A global currency for a global economy
AbstractWhen using national currencies in international trade, both flexible and fixed exchange rate systems pose a number of problems. The most important is a large deflationary bias on the global economy, as deficit countries are forced to try to attain a positive current account balance to protect their exchange rate. The author advances a Post Keynesian policy proposal for a common global currency, where exchange rates vanish and countries no longer have an external balance constraint. In order to move toward a common world currency, two approaches are considered: a top-down approach, consisting of a global central bank (or a small number of competitive regional central banks), which is politically unfeasible, and a bottom-up approach, consisting of blocs of countries that chose to dollarize or euroize. The paper proposes a dollarization/euroization plan for the global economy. This would enable economies to pursue expansionary domestic policies since they would no longer face an external balance constraint.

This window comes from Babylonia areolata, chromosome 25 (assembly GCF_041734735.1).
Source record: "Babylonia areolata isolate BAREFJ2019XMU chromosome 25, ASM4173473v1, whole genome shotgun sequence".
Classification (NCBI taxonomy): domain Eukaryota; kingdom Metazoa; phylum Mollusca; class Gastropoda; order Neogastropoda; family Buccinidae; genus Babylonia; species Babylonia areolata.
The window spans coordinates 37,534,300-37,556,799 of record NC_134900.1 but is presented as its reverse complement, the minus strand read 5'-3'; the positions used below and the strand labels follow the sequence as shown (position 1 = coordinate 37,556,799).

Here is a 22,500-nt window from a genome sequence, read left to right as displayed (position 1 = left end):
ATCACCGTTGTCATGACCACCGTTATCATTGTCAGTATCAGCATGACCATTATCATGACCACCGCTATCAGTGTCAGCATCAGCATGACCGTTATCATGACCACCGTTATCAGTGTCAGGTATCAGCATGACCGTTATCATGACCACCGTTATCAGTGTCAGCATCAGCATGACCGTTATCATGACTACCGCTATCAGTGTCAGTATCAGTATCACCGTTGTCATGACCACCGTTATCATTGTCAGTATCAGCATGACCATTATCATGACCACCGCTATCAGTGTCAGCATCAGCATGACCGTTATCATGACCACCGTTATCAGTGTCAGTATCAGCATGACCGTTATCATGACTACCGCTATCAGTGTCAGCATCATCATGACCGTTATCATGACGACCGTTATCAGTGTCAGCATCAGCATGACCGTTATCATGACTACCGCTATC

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Bibliographic InfoArticle provided by M.E. Sharpe, Inc. in its journal Journal of Post Keynesian Economics.
Volume (Year): 26 (2004)
Issue (Month): 4 (October)
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Web page: http://mesharpe.metapress.com/link.asp?target=journal&id=109348
dollarization; euroization; external balance constraint; money;
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- C. Sardoni & L. Randall Wray, 2007. "Fixed and Flexible Exchange Rates and Currency Sovereignty," Economics Working Paper Archive wp_489, Levy Economics Institute, The.
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